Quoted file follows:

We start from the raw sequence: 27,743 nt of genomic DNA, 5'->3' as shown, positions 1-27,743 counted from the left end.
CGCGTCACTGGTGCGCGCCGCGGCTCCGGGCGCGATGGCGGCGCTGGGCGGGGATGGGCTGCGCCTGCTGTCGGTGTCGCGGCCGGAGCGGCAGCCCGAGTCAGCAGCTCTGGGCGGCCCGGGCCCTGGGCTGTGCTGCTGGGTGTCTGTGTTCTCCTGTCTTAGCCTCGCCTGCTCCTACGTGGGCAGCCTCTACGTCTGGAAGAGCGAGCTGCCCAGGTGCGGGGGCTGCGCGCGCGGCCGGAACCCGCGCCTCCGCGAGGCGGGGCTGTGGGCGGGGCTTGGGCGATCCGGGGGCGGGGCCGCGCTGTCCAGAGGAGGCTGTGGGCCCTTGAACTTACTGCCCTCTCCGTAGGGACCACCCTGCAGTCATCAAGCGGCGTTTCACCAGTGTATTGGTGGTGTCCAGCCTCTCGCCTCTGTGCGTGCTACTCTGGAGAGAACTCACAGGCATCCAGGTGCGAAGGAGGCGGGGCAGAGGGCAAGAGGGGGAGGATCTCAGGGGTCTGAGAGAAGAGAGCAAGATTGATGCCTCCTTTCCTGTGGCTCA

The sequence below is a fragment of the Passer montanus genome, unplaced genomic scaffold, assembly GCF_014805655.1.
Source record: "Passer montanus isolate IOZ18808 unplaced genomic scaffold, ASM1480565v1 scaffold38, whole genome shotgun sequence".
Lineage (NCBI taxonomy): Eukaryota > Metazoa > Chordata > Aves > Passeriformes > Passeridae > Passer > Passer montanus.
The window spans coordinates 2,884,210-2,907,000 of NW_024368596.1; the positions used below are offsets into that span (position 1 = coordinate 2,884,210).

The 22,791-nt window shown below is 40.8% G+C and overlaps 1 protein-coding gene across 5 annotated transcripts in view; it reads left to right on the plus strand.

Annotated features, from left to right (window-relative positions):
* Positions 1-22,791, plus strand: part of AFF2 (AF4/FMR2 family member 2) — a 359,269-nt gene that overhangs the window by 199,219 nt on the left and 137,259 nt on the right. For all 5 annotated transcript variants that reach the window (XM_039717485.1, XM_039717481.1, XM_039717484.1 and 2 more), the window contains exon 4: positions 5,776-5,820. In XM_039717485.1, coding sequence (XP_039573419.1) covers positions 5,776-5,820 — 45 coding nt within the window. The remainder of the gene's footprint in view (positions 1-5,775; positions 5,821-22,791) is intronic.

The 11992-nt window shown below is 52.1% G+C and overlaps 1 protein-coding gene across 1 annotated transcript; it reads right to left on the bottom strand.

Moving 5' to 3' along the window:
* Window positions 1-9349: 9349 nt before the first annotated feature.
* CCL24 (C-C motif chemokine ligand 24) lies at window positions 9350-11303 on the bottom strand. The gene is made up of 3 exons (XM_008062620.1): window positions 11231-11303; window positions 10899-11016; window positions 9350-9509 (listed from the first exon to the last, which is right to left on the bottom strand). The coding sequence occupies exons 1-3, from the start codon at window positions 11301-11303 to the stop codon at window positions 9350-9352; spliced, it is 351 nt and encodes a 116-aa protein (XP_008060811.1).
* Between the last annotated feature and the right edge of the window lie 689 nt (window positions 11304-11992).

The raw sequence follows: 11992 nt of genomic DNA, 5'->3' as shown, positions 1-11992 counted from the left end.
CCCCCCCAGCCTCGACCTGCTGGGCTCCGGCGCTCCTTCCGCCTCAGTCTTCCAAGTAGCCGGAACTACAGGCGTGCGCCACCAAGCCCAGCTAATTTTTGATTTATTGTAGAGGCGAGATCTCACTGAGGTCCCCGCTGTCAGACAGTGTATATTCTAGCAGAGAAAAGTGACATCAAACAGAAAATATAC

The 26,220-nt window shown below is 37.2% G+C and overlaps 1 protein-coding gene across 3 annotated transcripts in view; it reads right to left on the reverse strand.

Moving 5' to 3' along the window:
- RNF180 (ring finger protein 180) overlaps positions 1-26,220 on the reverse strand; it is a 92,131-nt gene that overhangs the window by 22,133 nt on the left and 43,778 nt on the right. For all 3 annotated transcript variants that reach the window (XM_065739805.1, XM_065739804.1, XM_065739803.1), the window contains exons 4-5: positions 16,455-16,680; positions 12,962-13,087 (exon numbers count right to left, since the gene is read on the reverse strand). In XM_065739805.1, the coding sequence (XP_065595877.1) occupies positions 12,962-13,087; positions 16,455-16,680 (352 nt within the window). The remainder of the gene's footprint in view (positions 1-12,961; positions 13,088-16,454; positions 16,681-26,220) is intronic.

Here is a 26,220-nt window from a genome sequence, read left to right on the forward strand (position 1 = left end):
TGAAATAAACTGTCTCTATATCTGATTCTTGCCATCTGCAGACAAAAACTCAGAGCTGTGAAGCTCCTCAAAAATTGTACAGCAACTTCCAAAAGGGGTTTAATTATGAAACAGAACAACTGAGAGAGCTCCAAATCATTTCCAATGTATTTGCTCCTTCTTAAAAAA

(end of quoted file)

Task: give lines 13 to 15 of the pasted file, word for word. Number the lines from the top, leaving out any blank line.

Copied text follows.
* CCL24 (C-C motif chemokine ligand 24) lies at window positions 9350-11303 on the bottom strand. The gene is made up of 3 exons (XM_008062620.1): window positions 11231-11303; window positions 10899-11016; window positions 9350-9509 (listed from the first exon to the last, which is right to left on the bottom strand). The coding sequence occupies exons 1-3, from the start codon at window positions 11301-11303 to the stop codon at window positions 9350-9352; spliced, it is 351 nt and encodes a 116-aa protein (XP_008060811.1).
* Between the last annotated feature and the right edge of the window lie 689 nt (window positions 11304-11992).

The raw sequence follows: 11992 nt of genomic DNA, 5'->3' as shown, positions 1-11992 counted from the left end.